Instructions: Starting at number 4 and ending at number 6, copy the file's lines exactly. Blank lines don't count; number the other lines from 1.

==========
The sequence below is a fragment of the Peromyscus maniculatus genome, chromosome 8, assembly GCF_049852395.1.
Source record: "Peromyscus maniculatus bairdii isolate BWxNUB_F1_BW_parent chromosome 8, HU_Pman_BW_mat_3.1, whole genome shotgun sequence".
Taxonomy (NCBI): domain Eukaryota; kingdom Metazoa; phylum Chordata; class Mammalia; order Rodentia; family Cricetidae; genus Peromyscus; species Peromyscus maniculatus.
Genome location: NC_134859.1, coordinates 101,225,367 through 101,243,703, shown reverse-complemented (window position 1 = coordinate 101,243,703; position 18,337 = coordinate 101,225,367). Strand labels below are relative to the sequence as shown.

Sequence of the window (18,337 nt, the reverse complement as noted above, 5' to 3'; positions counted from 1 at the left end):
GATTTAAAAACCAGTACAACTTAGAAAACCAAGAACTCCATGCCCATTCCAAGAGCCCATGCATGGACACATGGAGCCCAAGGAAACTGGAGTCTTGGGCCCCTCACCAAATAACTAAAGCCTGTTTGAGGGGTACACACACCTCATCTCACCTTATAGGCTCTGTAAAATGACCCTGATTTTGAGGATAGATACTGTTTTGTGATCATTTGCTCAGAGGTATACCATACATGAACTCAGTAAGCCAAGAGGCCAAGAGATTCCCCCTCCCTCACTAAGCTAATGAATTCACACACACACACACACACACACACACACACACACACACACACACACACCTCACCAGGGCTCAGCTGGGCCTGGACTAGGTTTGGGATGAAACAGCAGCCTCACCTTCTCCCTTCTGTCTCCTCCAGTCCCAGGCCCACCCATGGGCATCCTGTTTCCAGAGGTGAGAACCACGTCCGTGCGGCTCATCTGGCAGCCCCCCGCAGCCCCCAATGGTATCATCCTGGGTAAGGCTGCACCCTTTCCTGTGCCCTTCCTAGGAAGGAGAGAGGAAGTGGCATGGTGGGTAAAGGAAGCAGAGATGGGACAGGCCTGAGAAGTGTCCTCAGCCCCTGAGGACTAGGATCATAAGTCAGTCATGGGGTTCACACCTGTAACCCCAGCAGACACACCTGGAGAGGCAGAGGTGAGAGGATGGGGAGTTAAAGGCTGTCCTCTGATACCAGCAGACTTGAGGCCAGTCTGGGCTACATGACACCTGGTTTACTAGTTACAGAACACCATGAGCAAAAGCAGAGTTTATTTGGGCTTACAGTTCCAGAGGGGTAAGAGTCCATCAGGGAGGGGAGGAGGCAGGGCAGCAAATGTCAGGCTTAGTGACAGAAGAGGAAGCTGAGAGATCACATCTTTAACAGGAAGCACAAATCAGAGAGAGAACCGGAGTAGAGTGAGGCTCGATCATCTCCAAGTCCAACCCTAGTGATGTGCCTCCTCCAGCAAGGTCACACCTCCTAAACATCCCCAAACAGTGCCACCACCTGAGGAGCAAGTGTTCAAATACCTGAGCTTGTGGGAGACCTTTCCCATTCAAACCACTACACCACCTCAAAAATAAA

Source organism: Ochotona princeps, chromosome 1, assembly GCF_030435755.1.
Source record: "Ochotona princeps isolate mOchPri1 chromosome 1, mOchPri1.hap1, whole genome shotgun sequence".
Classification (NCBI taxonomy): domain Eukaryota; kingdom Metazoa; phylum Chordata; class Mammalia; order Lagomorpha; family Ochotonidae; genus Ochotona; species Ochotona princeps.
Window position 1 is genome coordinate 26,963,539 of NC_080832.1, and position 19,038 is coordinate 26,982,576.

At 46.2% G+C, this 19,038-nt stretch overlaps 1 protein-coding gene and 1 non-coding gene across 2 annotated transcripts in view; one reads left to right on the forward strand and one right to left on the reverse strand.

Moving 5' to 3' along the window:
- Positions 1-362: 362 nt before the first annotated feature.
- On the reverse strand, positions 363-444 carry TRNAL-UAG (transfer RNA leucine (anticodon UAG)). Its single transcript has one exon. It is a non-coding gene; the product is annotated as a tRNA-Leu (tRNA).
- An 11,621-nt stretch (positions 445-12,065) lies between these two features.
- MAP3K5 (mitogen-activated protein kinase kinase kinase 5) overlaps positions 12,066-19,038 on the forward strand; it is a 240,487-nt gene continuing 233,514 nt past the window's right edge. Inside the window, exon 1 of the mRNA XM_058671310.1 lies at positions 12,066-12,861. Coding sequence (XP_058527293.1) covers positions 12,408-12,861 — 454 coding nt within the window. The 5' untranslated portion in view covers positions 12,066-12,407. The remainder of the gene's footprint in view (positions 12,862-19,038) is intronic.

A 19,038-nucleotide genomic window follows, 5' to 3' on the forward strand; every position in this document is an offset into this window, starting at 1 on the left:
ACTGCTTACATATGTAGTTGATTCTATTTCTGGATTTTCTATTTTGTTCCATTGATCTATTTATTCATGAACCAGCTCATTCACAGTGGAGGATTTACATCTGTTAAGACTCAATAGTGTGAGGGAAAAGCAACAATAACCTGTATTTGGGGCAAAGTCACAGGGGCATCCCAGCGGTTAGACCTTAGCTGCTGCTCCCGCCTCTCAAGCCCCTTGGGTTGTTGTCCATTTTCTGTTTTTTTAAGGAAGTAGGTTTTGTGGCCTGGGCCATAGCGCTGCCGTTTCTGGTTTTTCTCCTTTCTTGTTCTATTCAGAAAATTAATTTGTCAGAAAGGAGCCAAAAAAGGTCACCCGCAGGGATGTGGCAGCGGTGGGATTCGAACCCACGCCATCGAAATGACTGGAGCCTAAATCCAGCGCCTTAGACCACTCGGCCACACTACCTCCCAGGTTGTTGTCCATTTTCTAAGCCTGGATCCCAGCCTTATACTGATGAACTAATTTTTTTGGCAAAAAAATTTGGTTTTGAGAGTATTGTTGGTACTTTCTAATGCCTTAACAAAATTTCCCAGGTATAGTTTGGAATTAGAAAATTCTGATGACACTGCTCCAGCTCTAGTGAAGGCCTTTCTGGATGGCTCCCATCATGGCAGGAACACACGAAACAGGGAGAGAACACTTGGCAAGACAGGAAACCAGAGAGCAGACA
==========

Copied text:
Genome location: NC_134859.1, coordinates 101,225,367 through 101,243,703, shown reverse-complemented (window position 1 = coordinate 101,243,703; position 18,337 = coordinate 101,225,367). Strand labels below are relative to the sequence as shown.

Sequence of the window (18,337 nt, the reverse complement as noted above, 5' to 3'; positions counted from 1 at the left end):
GATTTAAAAACCAGTACAACTTAGAAAACCAAGAACTCCATGCCCATTCCAAGAGCCCATGCATGGACACATGGAGCCCAAGGAAACTGGAGTCTTGGGCCCCTCACCAAATAACTAAAGCCTGTTTGAGGGGTACACACACCTCATCTCACCTTATAGGCTCTGTAAAATGACCCTGATTTTGAGGATAGATACTGTTTTGTGATCATTTGCTCAGAGGTATACCATACATGAACTCAGTAAGCCAAGAGGCCAAGAGATTCCCCCTCCCTCACTAAGCTAATGAATTCACACACACACACACACACACACACACACACACACACACACACACACACCTCACCAGGGCTCAGCTGGGCCTGGACTAGGTTTGGGATGAAACAGCAGCCTCACCTTCTCCCTTCTGTCTCCTCCAGTCCCAGGCCCACCCATGGGCATCCTGTTTCCAGAGGTGAGAACCACGTCCGTGCGGCTCATCTGGCAGCCCCCCGCAGCCCCCAATGGTATCATCCTGGGTAAGGCTGCACCCTTTCCTGTGCCCTTCCTAGGAAGGAGAGAGGAAGTGGCATGGTGGGTAAAGGAAGCAGAGATGGGACAGGCCTGAGAAGTGTCCTCAGCCCCTGAGGACTAGGATCATAAGTCAGTCATGGGGTTCACACCTGTAACCCCAGCAGACACACCTGGAGAGGCAGAGGTGAGAGGATGGGGAGTTAAAGGCTGTCCTCTGATACCAGCAGACTTGAGGCCAGTCTGGGCTACATGACACCTGGTTTACTAGTTACAGAACACCATGAGCAAAAGCAGAGTTTATTTGGGCTTACAGTTCCAGAGGGGTAAGAGTCCATCAGGGAGGGGAGGAGGCAGGGCAGCAAATGTCAGGCTTAGTGACAGAAGAGGAAGCTGAGAGATCACATCTTTAACAGGAAGCACAAATCAGAGAGAGAACCGGAGTAGAGTGAGGCTCGATCATCTCCAAGTCCAACCCTAGTGATGTGCCTCCTCCAGCAAGGTCACACCTCCTAAACATCCCCAAACAGTGCCACCACCTGAGGAGCAAGTGTTCAAATACCTGAGCTTGTGGGAGACCTTTCCCATTCAAACCACTACACCACCTCAAAAATAAA